A couple of queries have come up about exactly HOW I use index cards.
I don't do anything complicated like plan out scenes using Excel, I start with three or four plot points and write to join them, making notes as I go along. After about 80,000 words and much gnashing of teeth I reckon I've scraped my way to the end.
That's when I use the index cards. I print out the novel, single spaced to save paper, and go through scene by scene. It's a scene per card, regardless of length - a scene could be just a paragraph, or 25 pages. (However, trying to squeeze all the info from 25 pages onto one little card might give me a clue there and then that I need to divide that scene into two/three/four separate scenes.)I reckon there are about 50-100 scenes per novel. The set of cards I've just done, I started with lots of little scenes, but they've been rationalised into some meatier scenes ie I went from approx 100 cards to about 60 (I'm guessing the numbers). Some scenes have been completely cut, and new ones imagined.
On each index card I write the major points from the scene - it could be action, information, anything. When I first started doing this they were very neatly written. Six novels in, and it's all pretty much a scrawl. Still, I know what I'm on about, and they're a tool for me, not anyone else.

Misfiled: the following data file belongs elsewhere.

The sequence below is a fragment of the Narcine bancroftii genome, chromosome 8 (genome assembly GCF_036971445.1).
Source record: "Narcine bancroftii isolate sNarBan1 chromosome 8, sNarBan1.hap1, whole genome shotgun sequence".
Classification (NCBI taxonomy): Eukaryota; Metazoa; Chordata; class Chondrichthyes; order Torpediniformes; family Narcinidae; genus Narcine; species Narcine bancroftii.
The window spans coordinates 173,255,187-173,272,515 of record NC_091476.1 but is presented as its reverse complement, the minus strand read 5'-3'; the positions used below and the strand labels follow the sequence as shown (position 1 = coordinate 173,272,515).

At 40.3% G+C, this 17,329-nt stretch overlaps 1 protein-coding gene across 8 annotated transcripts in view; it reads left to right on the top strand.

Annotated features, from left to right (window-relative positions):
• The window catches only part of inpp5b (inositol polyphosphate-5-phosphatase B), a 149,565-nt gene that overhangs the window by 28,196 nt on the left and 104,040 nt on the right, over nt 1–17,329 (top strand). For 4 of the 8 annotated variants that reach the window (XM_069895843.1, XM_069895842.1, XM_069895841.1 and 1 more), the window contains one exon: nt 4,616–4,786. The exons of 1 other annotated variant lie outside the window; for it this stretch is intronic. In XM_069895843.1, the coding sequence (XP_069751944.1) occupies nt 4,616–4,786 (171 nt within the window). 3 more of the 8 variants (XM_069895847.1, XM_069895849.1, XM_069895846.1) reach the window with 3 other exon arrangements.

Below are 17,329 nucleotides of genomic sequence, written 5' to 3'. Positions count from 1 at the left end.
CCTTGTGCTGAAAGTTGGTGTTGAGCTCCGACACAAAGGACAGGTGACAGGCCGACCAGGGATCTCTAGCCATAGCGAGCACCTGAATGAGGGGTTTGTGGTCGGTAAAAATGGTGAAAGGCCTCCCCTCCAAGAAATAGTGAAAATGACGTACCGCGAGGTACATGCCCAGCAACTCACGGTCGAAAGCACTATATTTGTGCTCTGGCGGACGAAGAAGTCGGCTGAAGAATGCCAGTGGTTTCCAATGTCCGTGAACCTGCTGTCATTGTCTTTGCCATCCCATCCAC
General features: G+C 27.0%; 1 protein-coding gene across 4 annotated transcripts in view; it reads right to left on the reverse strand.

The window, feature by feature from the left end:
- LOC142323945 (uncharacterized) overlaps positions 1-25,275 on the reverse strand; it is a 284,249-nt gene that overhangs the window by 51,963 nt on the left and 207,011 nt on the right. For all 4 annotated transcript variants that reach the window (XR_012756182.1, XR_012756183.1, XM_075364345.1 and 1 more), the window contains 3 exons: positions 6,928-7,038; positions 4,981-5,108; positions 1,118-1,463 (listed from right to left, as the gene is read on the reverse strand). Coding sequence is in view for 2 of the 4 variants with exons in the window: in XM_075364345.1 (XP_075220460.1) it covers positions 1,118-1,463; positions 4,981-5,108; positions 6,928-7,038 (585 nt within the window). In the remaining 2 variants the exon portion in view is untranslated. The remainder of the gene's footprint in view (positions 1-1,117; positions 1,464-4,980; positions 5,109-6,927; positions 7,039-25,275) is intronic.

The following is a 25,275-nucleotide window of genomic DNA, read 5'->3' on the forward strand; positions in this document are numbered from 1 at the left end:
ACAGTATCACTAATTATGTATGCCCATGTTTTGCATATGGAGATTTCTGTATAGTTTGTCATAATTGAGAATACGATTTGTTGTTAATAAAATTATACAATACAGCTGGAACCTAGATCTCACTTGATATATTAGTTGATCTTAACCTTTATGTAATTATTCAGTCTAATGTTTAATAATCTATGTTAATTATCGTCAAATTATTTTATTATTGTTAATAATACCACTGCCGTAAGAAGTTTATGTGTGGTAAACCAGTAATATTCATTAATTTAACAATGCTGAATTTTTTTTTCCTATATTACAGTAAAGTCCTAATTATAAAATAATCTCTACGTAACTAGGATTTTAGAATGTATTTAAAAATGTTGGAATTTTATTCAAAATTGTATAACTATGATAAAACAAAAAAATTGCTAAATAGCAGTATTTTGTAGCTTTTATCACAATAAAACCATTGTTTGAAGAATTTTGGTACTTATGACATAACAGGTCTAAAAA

Then I sit down at the computer with a stack of cards beside me. I save the draft as Draft 2, and go through the cards until I get to the end. I move stuff I don't need to the very end of the text rather than cutting it, and I make notes to myself as necessary along the way marking them with XXX so I don't miss them at a later stage. Then I do the whole thing again. And again. 16 times for Adultery for Beginners (my first novel), 4 times for A Single to Rome, 3 times for Kissing Mr Wrong (but I was pushed to make my delivery date and did another complete re-write after my editor had seen it).
What I don't do is divide it into chapters - I won't do that for ages, it's the very last thing I do before sending off to my editor, although I'll have an inkling of where some of the chapter ends may fall.